Guvala, Gūvala: 1 definition


Guvala means something in the history of ancient India. If you want to know the exact meaning, history, etymology or English translation of this term then check out the descriptions on this page. Add your comment or reference to a book if you want to contribute to this summary article.

India history and geogprahy

Source: What is India: Inscriptions of the Śilāhāras

1) Gūvala I is the son of Jatiga II: a king from the Śilāhāra dynasty mentioned in the “Tālale plates of Gaṇḍarāditya ”. Accordingly, “The sons of Jatiga II were named Goṅkala and Gūvala (I), who were thunderbolts to the chief mountains that were their foes. That Goṅkala’s son was the illustrious king Mārasiṃha, a lion to the elephants in the form of his enemies, a serpent to the hostile army, the Director on the field of battle, who was far-famed and was a veritable Parijata to learned men”.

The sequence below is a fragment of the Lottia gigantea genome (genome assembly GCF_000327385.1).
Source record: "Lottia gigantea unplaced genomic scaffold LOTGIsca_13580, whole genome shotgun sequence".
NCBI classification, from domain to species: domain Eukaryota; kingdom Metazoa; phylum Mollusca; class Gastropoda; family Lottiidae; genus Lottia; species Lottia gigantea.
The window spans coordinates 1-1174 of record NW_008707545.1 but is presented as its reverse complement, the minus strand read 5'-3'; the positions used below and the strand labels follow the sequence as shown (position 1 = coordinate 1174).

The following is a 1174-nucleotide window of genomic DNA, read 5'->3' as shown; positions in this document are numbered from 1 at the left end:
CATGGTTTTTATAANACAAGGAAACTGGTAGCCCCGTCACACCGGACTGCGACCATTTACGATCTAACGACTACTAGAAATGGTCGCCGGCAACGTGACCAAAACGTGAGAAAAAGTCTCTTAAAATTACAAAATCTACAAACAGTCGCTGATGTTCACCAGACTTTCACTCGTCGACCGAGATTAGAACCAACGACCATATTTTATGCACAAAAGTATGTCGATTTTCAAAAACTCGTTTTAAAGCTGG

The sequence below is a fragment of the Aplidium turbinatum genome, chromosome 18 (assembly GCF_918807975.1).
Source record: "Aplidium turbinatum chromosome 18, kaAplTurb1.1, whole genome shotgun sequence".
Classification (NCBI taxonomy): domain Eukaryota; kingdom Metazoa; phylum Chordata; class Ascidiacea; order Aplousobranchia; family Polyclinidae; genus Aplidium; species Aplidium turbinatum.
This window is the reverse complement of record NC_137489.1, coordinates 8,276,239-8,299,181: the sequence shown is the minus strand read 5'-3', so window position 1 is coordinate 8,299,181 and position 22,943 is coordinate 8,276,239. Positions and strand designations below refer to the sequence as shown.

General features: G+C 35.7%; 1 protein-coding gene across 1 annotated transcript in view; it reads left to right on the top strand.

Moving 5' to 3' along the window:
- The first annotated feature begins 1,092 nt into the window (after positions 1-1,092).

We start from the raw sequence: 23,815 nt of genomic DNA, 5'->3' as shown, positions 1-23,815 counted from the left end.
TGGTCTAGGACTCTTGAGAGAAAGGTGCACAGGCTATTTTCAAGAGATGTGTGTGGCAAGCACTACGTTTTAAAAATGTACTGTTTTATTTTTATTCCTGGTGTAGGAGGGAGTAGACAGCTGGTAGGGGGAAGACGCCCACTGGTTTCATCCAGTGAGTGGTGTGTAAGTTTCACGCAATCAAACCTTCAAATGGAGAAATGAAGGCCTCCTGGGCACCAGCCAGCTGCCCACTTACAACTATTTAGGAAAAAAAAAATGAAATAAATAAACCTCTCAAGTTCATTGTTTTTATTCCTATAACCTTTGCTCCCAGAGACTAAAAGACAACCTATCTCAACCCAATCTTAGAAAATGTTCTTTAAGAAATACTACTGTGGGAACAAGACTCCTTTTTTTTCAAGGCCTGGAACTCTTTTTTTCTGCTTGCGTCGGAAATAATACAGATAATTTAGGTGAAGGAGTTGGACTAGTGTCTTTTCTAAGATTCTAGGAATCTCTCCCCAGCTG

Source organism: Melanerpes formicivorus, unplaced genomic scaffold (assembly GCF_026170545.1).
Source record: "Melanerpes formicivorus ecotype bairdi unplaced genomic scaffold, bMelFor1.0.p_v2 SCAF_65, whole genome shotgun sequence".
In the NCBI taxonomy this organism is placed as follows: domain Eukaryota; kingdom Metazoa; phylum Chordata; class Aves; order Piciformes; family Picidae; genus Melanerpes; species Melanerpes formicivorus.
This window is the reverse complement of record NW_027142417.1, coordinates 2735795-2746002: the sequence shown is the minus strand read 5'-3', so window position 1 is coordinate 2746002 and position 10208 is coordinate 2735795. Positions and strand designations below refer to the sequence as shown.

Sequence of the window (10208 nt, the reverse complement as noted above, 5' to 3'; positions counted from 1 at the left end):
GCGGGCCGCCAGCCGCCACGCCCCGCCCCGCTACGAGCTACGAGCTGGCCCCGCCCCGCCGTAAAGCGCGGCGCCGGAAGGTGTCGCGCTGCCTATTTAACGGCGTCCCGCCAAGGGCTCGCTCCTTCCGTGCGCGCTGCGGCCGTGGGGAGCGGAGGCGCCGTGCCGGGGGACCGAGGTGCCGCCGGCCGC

2) Gūvala II or Gūvaladeva II is the son of Mārasiṃha: a king from the Śilāhāra dynasty mentioned in the “Tālale plates of Gaṇḍarāditya ”. Accordingly, “Mārasiṃha’s elder son was the best of kings, Gūvaladeva (II) by name, a pre-eminent warrior of the world, who was embraced by the creeper-like arms of the wives of warriors and who was fond of glory”.

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The history of India traces the identification of countries, villages, towns and other regions of India, as well as royal dynasties, rulers, tribes, local festivities and traditions and regional languages. Ancient India enjoyed religious freedom and encourages the path of Dharma, a concept common to Buddhism, Hinduism, and Jainism.

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